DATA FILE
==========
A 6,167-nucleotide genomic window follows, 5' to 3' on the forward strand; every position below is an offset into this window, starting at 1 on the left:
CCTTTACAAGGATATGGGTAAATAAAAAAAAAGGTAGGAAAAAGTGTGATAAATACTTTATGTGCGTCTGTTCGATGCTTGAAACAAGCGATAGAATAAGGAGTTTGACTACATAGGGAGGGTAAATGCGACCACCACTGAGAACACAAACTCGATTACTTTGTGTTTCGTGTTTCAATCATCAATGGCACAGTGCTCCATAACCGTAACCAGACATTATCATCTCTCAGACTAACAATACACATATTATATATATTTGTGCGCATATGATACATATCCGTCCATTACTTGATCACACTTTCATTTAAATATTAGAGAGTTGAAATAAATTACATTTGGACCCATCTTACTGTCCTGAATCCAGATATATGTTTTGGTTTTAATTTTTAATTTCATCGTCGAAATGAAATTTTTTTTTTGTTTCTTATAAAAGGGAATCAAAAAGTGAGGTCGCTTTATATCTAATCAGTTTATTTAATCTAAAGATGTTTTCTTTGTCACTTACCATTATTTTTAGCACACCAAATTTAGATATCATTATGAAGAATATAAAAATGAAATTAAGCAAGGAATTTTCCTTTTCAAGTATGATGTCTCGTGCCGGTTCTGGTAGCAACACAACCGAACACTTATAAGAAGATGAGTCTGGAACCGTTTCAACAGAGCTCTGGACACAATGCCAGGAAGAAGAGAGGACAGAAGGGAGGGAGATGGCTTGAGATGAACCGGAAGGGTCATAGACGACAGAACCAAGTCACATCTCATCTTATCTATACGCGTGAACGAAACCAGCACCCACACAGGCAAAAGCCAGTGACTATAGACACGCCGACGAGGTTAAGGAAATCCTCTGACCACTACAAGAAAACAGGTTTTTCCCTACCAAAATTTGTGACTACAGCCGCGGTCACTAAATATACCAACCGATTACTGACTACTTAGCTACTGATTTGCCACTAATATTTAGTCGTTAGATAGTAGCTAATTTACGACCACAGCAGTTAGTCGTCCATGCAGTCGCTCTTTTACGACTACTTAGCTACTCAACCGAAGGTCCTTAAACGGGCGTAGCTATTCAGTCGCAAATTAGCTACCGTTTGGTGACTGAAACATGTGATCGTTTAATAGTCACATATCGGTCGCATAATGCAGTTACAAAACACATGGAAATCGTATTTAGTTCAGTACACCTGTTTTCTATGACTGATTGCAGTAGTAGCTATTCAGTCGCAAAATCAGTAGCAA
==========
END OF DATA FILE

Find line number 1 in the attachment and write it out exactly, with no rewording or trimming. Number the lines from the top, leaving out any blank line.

A 6,167-nucleotide genomic window follows, 5' to 3' on the forward strand; every position below is an offset into this window, starting at 1 on the left: